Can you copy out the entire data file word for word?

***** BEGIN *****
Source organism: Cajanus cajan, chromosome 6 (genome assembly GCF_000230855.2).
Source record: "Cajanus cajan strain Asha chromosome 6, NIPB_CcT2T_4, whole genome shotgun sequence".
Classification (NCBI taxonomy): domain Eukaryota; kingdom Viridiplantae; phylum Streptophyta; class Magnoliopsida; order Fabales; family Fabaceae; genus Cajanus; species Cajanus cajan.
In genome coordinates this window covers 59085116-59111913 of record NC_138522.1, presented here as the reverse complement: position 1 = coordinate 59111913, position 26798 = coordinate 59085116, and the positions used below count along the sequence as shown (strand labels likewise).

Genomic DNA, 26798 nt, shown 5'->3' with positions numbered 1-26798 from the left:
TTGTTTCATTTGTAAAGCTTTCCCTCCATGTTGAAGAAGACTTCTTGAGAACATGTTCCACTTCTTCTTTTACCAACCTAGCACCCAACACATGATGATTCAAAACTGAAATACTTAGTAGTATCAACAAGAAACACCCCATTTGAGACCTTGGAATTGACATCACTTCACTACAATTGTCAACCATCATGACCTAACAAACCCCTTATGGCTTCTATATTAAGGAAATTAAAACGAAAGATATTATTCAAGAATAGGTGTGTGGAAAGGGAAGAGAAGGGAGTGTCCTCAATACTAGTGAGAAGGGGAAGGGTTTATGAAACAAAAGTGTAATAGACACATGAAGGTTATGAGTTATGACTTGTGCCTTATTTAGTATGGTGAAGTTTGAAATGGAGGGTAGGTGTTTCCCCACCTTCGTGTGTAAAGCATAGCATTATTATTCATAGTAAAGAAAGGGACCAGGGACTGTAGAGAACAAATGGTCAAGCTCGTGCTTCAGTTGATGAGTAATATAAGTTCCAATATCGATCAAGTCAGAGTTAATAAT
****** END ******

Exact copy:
Source organism: Cajanus cajan, chromosome 6 (genome assembly GCF_000230855.2).
Source record: "Cajanus cajan strain Asha chromosome 6, NIPB_CcT2T_4, whole genome shotgun sequence".
Classification (NCBI taxonomy): domain Eukaryota; kingdom Viridiplantae; phylum Streptophyta; class Magnoliopsida; order Fabales; family Fabaceae; genus Cajanus; species Cajanus cajan.
In genome coordinates this window covers 59085116-59111913 of record NC_138522.1, presented here as the reverse complement: position 1 = coordinate 59111913, position 26798 = coordinate 59085116, and the positions used below count along the sequence as shown (strand labels likewise).

Genomic DNA, 26798 nt, shown 5'->3' with positions numbered 1-26798 from the left:
TTGTTTCATTTGTAAAGCTTTCCCTCCATGTTGAAGAAGACTTCTTGAGAACATGTTCCACTTCTTCTTTTACCAACCTAGCACCCAACACATGATGATTCAAAACTGAAATACTTAGTAGTATCAACAAGAAACACCCCATTTGAGACCTTGGAATTGACATCACTTCACTACAATTGTCAACCATCATGACCTAACAAACCCCTTATGGCTTCTATATTAAGGAAATTAAAACGAAAGATATTATTCAAGAATAGGTGTGTGGAAAGGGAAGAGAAGGGAGTGTCCTCAATACTAGTGAGAAGGGGAAGGGTTTATGAAACAAAAGTGTAATAGACACATGAAGGTTATGAGTTATGACTTGTGCCTTATTTAGTATGGTGAAGTTTGAAATGGAGGGTAGGTGTTTCCCCACCTTCGTGTGTAAAGCATAGCATTATTATTCATAGTAAAGAAAGGGACCAGGGACTGTAGAGAACAAATGGTCAAGCTCGTGCTTCAGTTGATGAGTAATATAAGTTCCAATATCGATCAAGTCAGAGTTAATAAT